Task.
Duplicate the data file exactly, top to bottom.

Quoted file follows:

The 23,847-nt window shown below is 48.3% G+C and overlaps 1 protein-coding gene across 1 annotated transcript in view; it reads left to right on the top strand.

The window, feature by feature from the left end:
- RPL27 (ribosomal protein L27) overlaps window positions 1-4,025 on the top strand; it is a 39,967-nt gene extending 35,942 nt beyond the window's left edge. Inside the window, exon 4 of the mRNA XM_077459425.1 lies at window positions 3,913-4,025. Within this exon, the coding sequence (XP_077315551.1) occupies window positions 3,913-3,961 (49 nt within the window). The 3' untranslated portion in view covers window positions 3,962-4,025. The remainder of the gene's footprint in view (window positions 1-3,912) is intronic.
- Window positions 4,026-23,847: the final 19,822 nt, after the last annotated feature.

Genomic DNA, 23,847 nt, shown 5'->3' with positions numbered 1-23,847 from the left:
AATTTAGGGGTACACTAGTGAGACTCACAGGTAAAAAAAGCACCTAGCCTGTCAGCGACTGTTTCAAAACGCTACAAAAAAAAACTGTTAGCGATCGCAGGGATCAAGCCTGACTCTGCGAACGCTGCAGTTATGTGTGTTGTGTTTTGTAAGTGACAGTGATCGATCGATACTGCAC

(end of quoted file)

The 23,847-nt window shown below is 48.3% G+C and overlaps 1 protein-coding gene across 1 annotated transcript in view; it reads left to right on the top strand.

The window, feature by feature from the left end:
- RPL27 (ribosomal protein L27) overlaps window positions 1-4,025 on the top strand; it is a 39,967-nt gene extending 35,942 nt beyond the window's left edge. Inside the window, exon 4 of the mRNA XM_077459425.1 lies at window positions 3,913-4,025. Within this exon, the coding sequence (XP_077315551.1) occupies window positions 3,913-3,961 (49 nt within the window). The 3' untranslated portion in view covers window positions 3,962-4,025. The remainder of the gene's footprint in view (window positions 1-3,912) is intronic.
- Window positions 4,026-23,847: the final 19,822 nt, after the last annotated feature.

Genomic DNA, 23,847 nt, shown 5'->3' with positions numbered 1-23,847 from the left:
AATTTAGGGGTACACTAGTGAGACTCACAGGTAAAAAAAGCACCTAGCCTGTCAGCGACTGTTTCAAAACGCTACAAAAAAAAACTGTTAGCGATCGCAGGGATCAAGCCTGACTCTGCGAACGCTGCAGTTATGTGTGTTGTGTTTTGTAAGTGACAGTGATCGATCGATACTGCAC